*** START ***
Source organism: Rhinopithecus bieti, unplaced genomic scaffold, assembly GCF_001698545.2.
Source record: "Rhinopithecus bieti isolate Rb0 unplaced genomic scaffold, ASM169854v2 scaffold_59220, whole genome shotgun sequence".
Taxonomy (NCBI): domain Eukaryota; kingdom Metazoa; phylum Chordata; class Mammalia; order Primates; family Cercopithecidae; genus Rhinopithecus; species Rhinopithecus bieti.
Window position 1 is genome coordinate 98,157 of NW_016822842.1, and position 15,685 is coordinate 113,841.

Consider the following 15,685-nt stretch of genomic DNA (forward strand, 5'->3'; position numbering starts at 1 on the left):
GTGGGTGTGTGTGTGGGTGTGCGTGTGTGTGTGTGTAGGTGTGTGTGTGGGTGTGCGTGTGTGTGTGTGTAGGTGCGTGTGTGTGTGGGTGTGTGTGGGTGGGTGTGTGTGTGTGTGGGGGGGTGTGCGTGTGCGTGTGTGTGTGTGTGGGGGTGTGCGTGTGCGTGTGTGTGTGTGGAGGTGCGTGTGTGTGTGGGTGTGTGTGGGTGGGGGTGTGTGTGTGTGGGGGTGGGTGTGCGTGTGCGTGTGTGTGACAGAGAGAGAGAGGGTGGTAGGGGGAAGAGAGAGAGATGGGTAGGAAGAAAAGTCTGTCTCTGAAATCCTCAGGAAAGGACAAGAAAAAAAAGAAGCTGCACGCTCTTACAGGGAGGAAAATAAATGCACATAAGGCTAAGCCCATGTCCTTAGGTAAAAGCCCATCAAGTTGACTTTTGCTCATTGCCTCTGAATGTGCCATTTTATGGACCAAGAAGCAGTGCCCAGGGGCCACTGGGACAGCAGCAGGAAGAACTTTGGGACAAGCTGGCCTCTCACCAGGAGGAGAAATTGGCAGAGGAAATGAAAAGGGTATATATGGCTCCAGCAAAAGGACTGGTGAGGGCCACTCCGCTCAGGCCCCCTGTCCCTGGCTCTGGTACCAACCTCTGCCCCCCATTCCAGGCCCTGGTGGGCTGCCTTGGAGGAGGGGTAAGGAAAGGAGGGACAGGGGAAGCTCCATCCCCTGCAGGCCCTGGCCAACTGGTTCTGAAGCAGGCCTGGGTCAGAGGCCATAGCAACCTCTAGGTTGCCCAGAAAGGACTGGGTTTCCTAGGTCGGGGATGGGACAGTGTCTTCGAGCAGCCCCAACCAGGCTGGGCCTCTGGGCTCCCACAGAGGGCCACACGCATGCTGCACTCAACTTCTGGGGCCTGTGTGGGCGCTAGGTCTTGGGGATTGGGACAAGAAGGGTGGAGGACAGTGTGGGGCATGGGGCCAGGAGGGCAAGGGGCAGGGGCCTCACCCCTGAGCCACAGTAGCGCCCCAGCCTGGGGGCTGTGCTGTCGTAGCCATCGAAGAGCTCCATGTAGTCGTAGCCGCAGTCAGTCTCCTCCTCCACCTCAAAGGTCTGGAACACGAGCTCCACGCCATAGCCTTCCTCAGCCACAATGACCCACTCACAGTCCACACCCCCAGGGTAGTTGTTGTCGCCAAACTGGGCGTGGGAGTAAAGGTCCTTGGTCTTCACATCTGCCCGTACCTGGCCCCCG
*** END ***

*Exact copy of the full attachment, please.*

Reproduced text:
Source organism: Rhinopithecus bieti, unplaced genomic scaffold, assembly GCF_001698545.2.
Source record: "Rhinopithecus bieti isolate Rb0 unplaced genomic scaffold, ASM169854v2 scaffold_59220, whole genome shotgun sequence".
Taxonomy (NCBI): domain Eukaryota; kingdom Metazoa; phylum Chordata; class Mammalia; order Primates; family Cercopithecidae; genus Rhinopithecus; species Rhinopithecus bieti.
Window position 1 is genome coordinate 98,157 of NW_016822842.1, and position 15,685 is coordinate 113,841.

Consider the following 15,685-nt stretch of genomic DNA (forward strand, 5'->3'; position numbering starts at 1 on the left):
GTGGGTGTGTGTGTGGGTGTGCGTGTGTGTGTGTGTAGGTGTGTGTGTGGGTGTGCGTGTGTGTGTGTGTAGGTGCGTGTGTGTGTGGGTGTGTGTGGGTGGGTGTGTGTGTGTGTGGGGGGGTGTGCGTGTGCGTGTGTGTGTGTGTGGGGGTGTGCGTGTGCGTGTGTGTGTGTGGAGGTGCGTGTGTGTGTGGGTGTGTGTGGGTGGGGGTGTGTGTGTGTGGGGGTGGGTGTGCGTGTGCGTGTGTGTGACAGAGAGAGAGAGGGTGGTAGGGGGAAGAGAGAGAGATGGGTAGGAAGAAAAGTCTGTCTCTGAAATCCTCAGGAAAGGACAAGAAAAAAAAGAAGCTGCACGCTCTTACAGGGAGGAAAATAAATGCACATAAGGCTAAGCCCATGTCCTTAGGTAAAAGCCCATCAAGTTGACTTTTGCTCATTGCCTCTGAATGTGCCATTTTATGGACCAAGAAGCAGTGCCCAGGGGCCACTGGGACAGCAGCAGGAAGAACTTTGGGACAAGCTGGCCTCTCACCAGGAGGAGAAATTGGCAGAGGAAATGAAAAGGGTATATATGGCTCCAGCAAAAGGACTGGTGAGGGCCACTCCGCTCAGGCCCCCTGTCCCTGGCTCTGGTACCAACCTCTGCCCCCCATTCCAGGCCCTGGTGGGCTGCCTTGGAGGAGGGGTAAGGAAAGGAGGGACAGGGGAAGCTCCATCCCCTGCAGGCCCTGGCCAACTGGTTCTGAAGCAGGCCTGGGTCAGAGGCCATAGCAACCTCTAGGTTGCCCAGAAAGGACTGGGTTTCCTAGGTCGGGGATGGGACAGTGTCTTCGAGCAGCCCCAACCAGGCTGGGCCTCTGGGCTCCCACAGAGGGCCACACGCATGCTGCACTCAACTTCTGGGGCCTGTGTGGGCGCTAGGTCTTGGGGATTGGGACAAGAAGGGTGGAGGACAGTGTGGGGCATGGGGCCAGGAGGGCAAGGGGCAGGGGCCTCACCCCTGAGCCACAGTAGCGCCCCAGCCTGGGGGCTGTGCTGTCGTAGCCATCGAAGAGCTCCATGTAGTCGTAGCCGCAGTCAGTCTCCTCCTCCACCTCAAAGGTCTGGAACACGAGCTCCACGCCATAGCCTTCCTCAGCCACAATGACCCACTCACAGTCCACACCCCCAGGGTAGTTGTTGTCGCCAAACTGGGCGTGGGAGTAAAGGTCCTTGGTCTTCACATCTGCCCGTACCTGGCCCCCG